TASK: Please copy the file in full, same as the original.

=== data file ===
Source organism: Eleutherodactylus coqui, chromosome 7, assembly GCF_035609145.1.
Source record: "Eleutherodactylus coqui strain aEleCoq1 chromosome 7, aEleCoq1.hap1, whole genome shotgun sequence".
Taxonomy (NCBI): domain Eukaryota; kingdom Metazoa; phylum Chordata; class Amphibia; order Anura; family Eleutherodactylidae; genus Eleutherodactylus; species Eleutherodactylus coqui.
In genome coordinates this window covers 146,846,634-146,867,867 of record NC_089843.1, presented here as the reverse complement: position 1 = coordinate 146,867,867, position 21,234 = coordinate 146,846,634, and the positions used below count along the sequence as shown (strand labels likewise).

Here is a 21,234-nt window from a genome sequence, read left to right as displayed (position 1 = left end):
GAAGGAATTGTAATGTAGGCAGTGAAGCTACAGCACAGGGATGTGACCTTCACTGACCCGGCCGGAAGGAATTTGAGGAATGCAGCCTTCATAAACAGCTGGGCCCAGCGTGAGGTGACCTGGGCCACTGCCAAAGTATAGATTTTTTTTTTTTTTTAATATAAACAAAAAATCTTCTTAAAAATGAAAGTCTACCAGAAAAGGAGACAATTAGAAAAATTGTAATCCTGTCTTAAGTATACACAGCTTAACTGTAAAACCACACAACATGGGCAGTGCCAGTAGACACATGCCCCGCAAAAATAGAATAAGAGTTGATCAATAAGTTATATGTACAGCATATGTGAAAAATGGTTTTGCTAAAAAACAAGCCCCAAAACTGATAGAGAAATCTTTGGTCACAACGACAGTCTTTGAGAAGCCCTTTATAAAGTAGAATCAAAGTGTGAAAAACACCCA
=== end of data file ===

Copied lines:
Source organism: Eleutherodactylus coqui, chromosome 7, assembly GCF_035609145.1.
Source record: "Eleutherodactylus coqui strain aEleCoq1 chromosome 7, aEleCoq1.hap1, whole genome shotgun sequence".
Taxonomy (NCBI): domain Eukaryota; kingdom Metazoa; phylum Chordata; class Amphibia; order Anura; family Eleutherodactylidae; genus Eleutherodactylus; species Eleutherodactylus coqui.
In genome coordinates this window covers 146,846,634-146,867,867 of record NC_089843.1, presented here as the reverse complement: position 1 = coordinate 146,867,867, position 21,234 = coordinate 146,846,634, and the positions used below count along the sequence as shown (strand labels likewise).

Here is a 21,234-nt window from a genome sequence, read left to right as displayed (position 1 = left end):
GAAGGAATTGTAATGTAGGCAGTGAAGCTACAGCACAGGGATGTGACCTTCACTGACCCGGCCGGAAGGAATTTGAGGAATGCAGCCTTCATAAACAGCTGGGCCCAGCGTGAGGTGACCTGGGCCACTGCCAAAGTATAGATTTTTTTTTTTTTTTAATATAAACAAAAAATCTTCTTAAAAATGAAAGTCTACCAGAAAAGGAGACAATTAGAAAAATTGTAATCCTGTCTTAAGTATACACAGCTTAACTGTAAAACCACACAACATGGGCAGTGCCAGTAGACACATGCCCCGCAAAAATAGAATAAGAGTTGATCAATAAGTTATATGTACAGCATATGTGAAAAATGGTTTTGCTAAAAAACAAGCCCCAAAACTGATAGAGAAATCTTTGGTCACAACGACAGTCTTTGAGAAGCCCTTTATAAAGTAGAATCAAAGTGTGAAAAACACCCA